Evenly matched in equal rights contest
Hoi Ping Chamber of Commerce Secondary School and Cheung Chuk Shan College met in the fifth round of the 12th Nesta-SCMP Inter-school Debating Competition last week. They tackled the motion 'Hong Kong isn't doing enough to ensure gender equality'. Hoi Ping was the affirmative side and Cheung Chuk Shan took the negative stance.
The debate took place on October 26, with Nesta chairperson Amanda Chapman, an English teacher from Ying Wa College, and Betty Bownath, an English teacher from TWCA Hioe Tjo Yeong College, as adjudicators.
Hoi Ping argued that women in Hong Kong are being discriminated against in several ways. They pointed out that women receive a lower income than men for the same job, and are less involved in politics. In addition, with the majority of politicians being male, women face a lot of pressure from society with regard to their appearance.
'There is a huge amount of slimming product advertising directed at women. The media and society seem to demand women look young and slim,' said Form Five student Anita Li On-shun, first speaker for the affirmative. 'Unmarried women in their 30s are being portrayed as 'leftover ladies', while middle-aged men are known as 'diamond bachelors'. Clearly this is unfair to women.'
Cheung Chuk Shan admitted that Hong Kong does not have absolute gender equality, but is working hard to achieve that. 'There are ordinances to ensure gender equality and these ordinances are updated frequently to ensure they fit in with society,' said sixth former Jeremy Cheung Ka-meng, first speaker for the negative side.
Both sides argued over the case of a female teacher filing a complaint with the Equal Opportunities Commission because the school principal does not allow female teachers to wear trousers.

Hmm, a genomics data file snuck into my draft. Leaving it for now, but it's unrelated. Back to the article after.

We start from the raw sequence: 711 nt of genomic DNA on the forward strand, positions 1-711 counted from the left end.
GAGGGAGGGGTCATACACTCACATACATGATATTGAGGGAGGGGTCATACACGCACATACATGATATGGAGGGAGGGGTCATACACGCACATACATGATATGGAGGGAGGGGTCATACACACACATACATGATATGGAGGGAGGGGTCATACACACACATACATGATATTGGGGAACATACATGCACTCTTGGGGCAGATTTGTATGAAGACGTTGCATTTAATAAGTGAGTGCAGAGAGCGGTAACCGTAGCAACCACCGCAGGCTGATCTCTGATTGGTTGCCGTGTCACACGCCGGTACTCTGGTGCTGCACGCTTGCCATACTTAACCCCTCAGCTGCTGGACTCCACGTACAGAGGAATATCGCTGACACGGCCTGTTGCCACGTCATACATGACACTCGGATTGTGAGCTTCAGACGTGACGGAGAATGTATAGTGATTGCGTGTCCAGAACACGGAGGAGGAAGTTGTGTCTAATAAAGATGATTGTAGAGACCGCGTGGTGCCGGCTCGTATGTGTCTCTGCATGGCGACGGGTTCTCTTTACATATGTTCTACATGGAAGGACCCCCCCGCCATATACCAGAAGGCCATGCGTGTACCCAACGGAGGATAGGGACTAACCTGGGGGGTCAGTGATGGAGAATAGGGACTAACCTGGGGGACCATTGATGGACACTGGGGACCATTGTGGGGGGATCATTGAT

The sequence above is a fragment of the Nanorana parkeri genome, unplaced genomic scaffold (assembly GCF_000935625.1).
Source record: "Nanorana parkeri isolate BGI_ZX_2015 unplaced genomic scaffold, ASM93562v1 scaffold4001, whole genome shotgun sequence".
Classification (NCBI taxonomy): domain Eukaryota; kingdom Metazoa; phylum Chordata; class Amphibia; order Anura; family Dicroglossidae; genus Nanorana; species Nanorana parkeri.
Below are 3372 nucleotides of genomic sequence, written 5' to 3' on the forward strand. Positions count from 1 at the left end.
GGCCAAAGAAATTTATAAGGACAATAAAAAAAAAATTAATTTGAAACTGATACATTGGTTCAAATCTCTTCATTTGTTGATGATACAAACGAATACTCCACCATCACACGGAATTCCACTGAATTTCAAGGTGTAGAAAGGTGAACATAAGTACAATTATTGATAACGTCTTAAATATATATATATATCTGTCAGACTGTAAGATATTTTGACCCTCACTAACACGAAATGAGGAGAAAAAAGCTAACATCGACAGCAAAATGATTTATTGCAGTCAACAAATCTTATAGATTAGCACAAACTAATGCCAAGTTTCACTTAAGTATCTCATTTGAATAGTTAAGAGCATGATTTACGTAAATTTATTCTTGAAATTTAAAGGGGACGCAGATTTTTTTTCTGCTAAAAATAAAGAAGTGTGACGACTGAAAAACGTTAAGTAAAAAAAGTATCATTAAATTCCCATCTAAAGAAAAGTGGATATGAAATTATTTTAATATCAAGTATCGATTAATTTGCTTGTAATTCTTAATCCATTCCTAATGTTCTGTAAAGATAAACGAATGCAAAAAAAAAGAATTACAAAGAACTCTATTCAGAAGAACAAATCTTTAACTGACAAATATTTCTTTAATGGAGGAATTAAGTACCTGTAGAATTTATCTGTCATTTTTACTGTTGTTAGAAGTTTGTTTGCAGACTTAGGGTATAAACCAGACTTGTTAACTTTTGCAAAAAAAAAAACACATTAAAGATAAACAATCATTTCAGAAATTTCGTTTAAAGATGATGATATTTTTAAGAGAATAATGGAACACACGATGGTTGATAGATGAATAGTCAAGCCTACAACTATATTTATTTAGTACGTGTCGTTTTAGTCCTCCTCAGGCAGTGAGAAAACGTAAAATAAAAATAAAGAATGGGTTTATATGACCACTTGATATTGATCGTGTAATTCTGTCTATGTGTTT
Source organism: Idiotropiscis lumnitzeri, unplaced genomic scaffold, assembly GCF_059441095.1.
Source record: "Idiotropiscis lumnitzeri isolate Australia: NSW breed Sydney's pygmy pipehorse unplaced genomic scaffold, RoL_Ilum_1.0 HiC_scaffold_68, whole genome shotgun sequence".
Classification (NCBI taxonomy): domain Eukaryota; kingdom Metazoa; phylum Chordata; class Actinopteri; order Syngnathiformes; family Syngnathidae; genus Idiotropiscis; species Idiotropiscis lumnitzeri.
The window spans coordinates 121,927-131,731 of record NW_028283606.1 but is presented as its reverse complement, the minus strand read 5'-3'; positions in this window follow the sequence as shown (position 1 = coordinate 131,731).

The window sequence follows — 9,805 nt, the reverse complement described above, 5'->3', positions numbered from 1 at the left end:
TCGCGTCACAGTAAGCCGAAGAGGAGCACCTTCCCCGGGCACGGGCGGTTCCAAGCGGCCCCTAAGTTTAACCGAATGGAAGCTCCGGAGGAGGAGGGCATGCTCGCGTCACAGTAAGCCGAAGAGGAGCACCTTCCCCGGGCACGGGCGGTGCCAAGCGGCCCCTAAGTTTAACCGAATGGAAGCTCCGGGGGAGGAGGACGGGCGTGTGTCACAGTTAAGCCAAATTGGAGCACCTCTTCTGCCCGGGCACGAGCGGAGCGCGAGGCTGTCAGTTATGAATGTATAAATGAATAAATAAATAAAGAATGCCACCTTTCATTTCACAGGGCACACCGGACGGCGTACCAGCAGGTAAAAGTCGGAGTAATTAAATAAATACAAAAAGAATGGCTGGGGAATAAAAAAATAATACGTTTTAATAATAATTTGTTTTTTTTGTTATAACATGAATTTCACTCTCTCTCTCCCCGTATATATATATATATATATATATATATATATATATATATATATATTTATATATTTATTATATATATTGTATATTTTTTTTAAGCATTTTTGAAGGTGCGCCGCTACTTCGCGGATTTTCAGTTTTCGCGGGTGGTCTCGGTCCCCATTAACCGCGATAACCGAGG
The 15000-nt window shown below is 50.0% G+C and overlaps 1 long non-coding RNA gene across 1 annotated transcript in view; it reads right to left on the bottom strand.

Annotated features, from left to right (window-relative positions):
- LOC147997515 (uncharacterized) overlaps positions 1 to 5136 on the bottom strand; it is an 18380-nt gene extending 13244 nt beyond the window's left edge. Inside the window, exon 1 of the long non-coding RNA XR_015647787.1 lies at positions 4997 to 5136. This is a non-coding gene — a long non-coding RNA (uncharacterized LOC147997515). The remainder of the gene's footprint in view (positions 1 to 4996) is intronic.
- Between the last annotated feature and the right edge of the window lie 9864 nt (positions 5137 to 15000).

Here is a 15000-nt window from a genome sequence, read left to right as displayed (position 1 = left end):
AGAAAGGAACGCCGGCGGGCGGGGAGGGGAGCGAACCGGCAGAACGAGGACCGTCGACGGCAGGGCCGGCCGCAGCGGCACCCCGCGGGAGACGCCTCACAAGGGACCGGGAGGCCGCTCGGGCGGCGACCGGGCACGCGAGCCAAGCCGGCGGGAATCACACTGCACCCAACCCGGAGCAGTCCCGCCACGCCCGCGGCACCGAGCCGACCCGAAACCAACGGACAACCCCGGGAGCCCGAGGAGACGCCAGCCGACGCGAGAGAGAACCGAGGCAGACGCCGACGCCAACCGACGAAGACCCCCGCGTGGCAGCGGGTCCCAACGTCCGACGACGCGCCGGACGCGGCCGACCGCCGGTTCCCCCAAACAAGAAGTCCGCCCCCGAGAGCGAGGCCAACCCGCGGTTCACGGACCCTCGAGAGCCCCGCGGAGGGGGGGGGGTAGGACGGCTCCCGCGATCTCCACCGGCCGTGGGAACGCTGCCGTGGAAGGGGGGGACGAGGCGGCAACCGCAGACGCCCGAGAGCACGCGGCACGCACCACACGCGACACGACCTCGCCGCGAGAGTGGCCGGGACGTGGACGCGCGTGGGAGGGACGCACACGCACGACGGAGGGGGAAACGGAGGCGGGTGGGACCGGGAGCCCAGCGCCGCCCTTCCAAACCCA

The negative side said the case has helped enhance gender equality in Hong Kong because it demonstrates the public's increased awareness of such issues.
The affirmative, on the other hand, said it is proof of gender inequality. 'It is sad that a highly educated individual, such as a school principal, discriminates against women,' said Form Three student Angel Li Ching-yu, third speaker for Hoi Ping.
Both adjudicators were impressed with the research, statistics and the arguments used by both teams. In the end, they gave the edge to Hoi Ping because Cheung Chuk Shan provided statistics that were not well-supported. 'I think the presentation of the negative team was great. Their third speaker Felix Teung Shing-hay clearly owns the room as he speaks and he was doing a great job of commanding attention to himself. I was also impressed with the use of vocabulary by the negative side's speakers. If not for the statistics, they could have won,' said Chapman.
Hoi Ping's clear strategy won praise. 'The affirmative started off with a clear team line and was able to refer to each other during the debate. Excellent team work,' Chapman concluded.
The contest is jointly organised by the Native English Speaking Teachers' Association and the South China Morning Post.